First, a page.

Obese But Not Normal-Weight Women With Polycystic Ovary Syndrome Are Characterized by Metabolic and Microvascular Insulin Resistance

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A high proportion of women with the polycystic ovary syndrome (PCOS) are obese. It is unclear whether normal-weight women with PCOS are at a greater risk of diabetes and cardiovascular disease than obese women without PCOS. It is also unclear whether risks of diabetes and cardiovascular disease in obese women and those with PCOS are additive. To determine whether the risk of diabetes and cardiovascular disease in PCOS is independent of the risk associated with obesity, this prospective controlled study compared insulin sensitivity and microvascular function in normal-weight and obese women with and without PCOS. The 4 PCOS groups were comprised of 19 normal-weight and 16 obese women with PCOS, and 14 normal-weight and 13 obese women controls without PCOS matched for age and body mass index. Before and after insulin infusion to produce hyperinsulinemia, metabolic insulin sensitivity (M/I value) was measured by means of the isoglycemic hyperinsulinemic clamp, and microvascular insulin sensitivity was assessed by analysis of microvascular endothelium-dependent and independent vasodilatation using iontophoresis of acetylcholine (Ach) and sodium nitroprusside (SNP) in combination with laser Doppler flowometry in the skin. For the latter, area under the response curves to Ach and SNP were measured.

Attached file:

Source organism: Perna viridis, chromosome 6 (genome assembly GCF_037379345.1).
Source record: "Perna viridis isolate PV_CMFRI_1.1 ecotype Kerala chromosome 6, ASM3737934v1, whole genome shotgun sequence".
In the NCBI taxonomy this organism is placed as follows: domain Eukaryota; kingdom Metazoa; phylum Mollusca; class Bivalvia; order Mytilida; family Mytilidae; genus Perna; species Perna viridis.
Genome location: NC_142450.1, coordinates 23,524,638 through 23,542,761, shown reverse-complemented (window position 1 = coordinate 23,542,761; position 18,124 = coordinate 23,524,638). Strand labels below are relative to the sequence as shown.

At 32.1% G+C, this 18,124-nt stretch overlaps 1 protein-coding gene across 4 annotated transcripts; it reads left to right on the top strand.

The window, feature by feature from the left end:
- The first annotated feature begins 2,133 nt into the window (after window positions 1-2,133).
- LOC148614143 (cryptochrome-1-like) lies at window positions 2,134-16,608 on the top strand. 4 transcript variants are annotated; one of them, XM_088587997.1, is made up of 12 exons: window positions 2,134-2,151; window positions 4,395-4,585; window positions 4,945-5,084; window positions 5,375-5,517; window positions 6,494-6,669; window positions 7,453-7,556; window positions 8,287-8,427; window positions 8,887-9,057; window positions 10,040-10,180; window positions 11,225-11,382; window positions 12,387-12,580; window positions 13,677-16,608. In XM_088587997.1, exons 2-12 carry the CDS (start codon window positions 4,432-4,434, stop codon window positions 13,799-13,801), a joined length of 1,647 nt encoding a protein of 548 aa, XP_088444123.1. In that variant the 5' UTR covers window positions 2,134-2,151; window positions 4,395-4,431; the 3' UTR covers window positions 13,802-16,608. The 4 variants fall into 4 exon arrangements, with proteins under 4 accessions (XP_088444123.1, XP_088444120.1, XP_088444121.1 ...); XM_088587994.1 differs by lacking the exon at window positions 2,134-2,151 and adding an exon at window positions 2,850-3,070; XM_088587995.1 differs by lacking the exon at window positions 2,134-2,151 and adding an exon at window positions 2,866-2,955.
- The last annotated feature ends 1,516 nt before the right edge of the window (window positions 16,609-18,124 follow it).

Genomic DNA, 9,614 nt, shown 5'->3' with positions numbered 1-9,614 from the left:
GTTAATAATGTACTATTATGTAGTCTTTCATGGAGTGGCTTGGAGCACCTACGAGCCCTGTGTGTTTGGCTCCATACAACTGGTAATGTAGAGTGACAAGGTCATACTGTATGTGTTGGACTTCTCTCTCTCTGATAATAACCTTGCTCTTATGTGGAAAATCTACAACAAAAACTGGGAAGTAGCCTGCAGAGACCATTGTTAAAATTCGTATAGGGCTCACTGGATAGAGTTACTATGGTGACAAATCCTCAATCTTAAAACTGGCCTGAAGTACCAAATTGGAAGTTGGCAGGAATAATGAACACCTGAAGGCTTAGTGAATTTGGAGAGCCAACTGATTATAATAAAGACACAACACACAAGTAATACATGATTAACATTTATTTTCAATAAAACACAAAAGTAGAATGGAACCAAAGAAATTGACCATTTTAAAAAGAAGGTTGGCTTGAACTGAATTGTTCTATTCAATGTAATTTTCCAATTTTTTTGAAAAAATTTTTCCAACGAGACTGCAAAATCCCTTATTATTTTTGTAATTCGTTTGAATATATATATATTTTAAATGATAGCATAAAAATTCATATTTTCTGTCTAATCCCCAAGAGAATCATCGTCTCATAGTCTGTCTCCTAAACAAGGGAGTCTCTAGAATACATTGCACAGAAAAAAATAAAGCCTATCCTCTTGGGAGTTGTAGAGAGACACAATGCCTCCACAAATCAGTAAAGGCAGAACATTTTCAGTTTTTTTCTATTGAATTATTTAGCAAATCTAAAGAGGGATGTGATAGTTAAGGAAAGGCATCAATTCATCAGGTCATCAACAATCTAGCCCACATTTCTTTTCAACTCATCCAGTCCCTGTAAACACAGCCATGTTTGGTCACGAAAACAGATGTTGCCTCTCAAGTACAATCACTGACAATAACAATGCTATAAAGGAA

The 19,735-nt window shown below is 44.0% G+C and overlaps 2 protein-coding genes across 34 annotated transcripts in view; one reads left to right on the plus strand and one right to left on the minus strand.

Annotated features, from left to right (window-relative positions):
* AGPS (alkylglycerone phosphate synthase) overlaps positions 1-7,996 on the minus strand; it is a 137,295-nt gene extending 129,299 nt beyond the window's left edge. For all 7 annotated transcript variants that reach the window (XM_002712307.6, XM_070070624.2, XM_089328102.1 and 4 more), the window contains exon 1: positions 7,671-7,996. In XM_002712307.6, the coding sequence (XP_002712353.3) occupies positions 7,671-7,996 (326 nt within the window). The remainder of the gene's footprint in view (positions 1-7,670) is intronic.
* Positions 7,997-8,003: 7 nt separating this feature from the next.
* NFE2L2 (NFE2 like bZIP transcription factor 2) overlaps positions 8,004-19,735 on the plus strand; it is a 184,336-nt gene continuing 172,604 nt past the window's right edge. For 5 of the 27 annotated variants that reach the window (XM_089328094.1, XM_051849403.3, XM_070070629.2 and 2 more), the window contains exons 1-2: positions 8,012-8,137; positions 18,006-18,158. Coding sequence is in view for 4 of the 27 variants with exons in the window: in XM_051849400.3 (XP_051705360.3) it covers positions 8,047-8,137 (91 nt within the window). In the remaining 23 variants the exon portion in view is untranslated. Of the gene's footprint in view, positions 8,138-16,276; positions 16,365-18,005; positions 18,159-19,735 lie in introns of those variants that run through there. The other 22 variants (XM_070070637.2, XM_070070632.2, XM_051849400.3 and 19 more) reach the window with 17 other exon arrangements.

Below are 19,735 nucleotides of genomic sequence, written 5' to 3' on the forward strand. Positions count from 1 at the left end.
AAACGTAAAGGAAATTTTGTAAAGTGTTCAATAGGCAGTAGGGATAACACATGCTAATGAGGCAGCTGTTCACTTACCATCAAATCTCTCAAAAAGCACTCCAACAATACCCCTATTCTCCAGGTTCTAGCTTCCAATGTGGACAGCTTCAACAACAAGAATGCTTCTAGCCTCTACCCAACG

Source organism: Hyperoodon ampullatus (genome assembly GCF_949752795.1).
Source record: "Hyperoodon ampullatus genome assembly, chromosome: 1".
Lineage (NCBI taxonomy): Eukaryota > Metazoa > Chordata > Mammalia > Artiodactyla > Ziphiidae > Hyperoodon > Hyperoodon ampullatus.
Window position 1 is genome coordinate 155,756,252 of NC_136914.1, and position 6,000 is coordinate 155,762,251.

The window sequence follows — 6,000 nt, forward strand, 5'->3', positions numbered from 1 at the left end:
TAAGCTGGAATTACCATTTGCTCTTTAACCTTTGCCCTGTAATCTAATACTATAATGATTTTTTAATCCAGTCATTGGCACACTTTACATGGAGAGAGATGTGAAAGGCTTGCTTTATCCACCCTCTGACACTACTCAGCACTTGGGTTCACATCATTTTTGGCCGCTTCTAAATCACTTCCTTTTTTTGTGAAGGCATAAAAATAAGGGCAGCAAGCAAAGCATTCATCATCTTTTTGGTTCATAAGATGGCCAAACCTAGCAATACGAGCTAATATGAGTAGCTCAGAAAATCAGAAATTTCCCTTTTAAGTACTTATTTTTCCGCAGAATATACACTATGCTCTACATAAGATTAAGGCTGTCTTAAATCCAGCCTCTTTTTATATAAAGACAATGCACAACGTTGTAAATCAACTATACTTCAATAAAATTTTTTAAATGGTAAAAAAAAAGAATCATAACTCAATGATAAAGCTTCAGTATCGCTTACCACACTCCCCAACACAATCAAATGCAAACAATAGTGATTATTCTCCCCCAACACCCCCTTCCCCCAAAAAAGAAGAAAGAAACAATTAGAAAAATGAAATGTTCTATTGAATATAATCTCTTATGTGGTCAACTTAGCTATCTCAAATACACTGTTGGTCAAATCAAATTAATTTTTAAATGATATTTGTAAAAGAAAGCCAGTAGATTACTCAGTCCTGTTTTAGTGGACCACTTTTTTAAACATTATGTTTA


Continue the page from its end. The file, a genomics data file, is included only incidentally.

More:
Analysis of metabolic insulin sensitivity showed that both groups of obese women had a significantly lower M/I value than normal-weight women (P ≤ 0.001) and that obese PCOS women had a lower M/I value than obese controls (P ≤ 0.02). In contrast, there was no difference in the M/I value between normal-weight PCOS women and controls. Before insulin infusion, there was no significant difference in microvascular responses to Ach among the 4 groups. During insulin infusion, Ach responses were significantly reduced in obese compared with normal-weight women; a similar difference was found for normal-weight women with or without PCOS. Compared to baseline values, SNP-dependent vasodilatation was not increased during insulin infusion in the 4 groups (P = ns).

This report is the first to show that normal-weight women with PCOS may be at relatively normal risk of metabolic and cardiovascular disease and that obese woman with PCOS may be at increased risk. The investigators conclude from these findings that the focus of management in women with PCOS should be on weight control.

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